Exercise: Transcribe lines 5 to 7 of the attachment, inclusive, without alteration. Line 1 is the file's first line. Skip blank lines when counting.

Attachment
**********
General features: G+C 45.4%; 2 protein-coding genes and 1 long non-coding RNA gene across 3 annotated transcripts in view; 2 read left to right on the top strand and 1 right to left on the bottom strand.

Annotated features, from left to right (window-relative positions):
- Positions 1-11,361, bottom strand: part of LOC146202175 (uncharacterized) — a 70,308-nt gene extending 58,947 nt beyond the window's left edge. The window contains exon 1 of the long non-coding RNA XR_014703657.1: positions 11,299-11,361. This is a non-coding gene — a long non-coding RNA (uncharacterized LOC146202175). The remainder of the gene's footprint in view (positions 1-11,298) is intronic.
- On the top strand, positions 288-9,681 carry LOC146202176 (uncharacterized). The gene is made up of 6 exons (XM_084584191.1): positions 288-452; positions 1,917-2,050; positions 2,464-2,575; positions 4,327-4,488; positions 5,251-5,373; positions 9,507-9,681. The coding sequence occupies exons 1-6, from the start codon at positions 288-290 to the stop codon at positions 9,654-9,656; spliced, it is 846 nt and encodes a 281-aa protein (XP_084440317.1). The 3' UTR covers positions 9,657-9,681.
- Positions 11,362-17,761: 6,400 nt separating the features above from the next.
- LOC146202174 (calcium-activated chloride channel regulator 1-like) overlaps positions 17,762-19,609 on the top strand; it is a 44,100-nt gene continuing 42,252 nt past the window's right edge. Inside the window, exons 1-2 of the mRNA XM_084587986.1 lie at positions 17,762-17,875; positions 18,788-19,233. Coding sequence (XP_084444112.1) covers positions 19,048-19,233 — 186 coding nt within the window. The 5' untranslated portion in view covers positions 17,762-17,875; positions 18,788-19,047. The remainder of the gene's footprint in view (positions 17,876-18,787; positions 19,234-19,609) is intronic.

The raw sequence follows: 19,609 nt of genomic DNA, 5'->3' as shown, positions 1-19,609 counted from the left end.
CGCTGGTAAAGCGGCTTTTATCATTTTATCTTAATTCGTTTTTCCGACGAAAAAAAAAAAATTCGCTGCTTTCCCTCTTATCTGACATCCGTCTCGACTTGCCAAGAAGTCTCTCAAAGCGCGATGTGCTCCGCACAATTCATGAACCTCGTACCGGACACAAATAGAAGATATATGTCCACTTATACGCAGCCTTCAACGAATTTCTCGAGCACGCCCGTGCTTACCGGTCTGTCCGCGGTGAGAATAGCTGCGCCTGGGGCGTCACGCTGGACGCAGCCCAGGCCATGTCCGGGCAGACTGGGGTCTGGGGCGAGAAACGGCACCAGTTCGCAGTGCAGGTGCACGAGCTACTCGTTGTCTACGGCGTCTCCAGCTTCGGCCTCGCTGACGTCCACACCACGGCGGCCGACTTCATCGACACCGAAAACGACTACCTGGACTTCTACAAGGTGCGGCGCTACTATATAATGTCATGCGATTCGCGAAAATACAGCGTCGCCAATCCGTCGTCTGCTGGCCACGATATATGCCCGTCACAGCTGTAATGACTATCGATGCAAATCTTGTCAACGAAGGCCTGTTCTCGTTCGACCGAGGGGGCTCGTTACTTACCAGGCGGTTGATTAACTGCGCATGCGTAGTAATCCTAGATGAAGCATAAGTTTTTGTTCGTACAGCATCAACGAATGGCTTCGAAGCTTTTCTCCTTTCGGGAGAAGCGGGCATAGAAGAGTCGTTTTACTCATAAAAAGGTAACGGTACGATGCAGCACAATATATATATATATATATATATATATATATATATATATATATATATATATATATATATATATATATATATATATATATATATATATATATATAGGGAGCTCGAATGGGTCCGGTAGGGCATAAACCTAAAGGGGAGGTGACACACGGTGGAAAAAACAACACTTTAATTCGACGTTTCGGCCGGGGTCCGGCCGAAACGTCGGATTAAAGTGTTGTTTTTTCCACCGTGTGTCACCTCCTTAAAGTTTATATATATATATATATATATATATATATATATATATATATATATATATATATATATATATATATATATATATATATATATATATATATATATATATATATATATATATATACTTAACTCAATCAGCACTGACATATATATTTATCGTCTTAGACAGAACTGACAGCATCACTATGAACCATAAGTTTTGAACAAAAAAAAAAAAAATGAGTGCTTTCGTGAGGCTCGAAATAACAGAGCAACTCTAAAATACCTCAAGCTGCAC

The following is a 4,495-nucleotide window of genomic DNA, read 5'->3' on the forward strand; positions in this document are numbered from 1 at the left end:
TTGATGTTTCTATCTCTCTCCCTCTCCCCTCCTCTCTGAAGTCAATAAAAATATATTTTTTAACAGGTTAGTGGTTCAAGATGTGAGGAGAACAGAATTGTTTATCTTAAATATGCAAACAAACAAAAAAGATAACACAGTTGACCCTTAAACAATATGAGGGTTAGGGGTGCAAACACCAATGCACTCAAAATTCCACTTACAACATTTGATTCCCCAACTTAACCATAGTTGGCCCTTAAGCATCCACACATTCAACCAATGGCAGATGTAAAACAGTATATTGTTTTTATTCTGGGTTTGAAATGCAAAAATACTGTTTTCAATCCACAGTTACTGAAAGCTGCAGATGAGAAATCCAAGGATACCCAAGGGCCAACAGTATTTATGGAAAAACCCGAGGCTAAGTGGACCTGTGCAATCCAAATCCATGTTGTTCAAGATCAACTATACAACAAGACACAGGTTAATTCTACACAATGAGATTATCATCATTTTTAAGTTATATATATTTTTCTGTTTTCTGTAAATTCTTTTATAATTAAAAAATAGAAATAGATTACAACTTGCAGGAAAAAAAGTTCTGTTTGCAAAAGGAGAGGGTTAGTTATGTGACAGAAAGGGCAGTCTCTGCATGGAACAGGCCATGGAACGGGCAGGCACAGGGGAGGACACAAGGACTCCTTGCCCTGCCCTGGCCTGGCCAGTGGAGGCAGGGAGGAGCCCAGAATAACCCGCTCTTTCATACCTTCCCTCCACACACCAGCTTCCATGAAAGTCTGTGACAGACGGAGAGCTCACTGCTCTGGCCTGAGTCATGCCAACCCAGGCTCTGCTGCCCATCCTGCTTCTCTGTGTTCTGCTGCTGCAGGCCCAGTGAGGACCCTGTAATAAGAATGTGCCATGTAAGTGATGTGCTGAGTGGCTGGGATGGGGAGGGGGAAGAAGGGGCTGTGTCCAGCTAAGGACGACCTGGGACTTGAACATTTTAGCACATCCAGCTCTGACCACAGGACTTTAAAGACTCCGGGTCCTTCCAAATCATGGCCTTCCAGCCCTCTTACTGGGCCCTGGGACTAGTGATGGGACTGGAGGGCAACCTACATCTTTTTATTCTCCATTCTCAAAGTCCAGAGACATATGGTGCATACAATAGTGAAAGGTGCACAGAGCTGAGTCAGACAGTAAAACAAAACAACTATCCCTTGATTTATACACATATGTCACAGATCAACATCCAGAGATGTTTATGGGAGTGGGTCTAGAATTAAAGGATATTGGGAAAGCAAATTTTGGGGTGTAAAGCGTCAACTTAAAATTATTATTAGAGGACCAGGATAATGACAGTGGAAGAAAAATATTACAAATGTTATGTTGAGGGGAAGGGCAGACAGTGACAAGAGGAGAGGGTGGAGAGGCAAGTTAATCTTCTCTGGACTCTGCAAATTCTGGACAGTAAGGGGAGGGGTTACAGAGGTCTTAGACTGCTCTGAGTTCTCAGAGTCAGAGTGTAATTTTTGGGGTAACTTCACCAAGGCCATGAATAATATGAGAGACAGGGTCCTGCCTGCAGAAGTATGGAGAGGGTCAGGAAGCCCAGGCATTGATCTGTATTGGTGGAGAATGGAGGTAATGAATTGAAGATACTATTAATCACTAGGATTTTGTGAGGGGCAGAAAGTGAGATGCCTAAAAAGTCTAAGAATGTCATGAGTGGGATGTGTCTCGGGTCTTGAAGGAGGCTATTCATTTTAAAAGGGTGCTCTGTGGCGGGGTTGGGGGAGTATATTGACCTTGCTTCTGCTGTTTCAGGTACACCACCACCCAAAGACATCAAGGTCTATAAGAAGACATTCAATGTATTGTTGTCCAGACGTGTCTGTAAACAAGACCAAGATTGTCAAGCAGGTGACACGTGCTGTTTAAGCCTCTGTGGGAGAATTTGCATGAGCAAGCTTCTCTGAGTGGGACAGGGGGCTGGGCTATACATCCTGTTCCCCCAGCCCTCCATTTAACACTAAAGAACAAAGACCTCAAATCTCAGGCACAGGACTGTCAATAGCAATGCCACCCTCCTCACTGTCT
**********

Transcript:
- Positions 11,362-17,761: 6,400 nt separating the features above from the next.
- LOC146202174 (calcium-activated chloride channel regulator 1-like) overlaps positions 17,762-19,609 on the top strand; it is a 44,100-nt gene continuing 42,252 nt past the window's right edge. Inside the window, exons 1-2 of the mRNA XM_084587986.1 lie at positions 17,762-17,875; positions 18,788-19,233. Coding sequence (XP_084444112.1) covers positions 19,048-19,233 — 186 coding nt within the window. The 5' untranslated portion in view covers positions 17,762-17,875; positions 18,788-19,047. The remainder of the gene's footprint in view (positions 17,876-18,787; positions 19,234-19,609) is intronic.

The raw sequence follows: 19,609 nt of genomic DNA, 5'->3' as shown, positions 1-19,609 counted from the left end.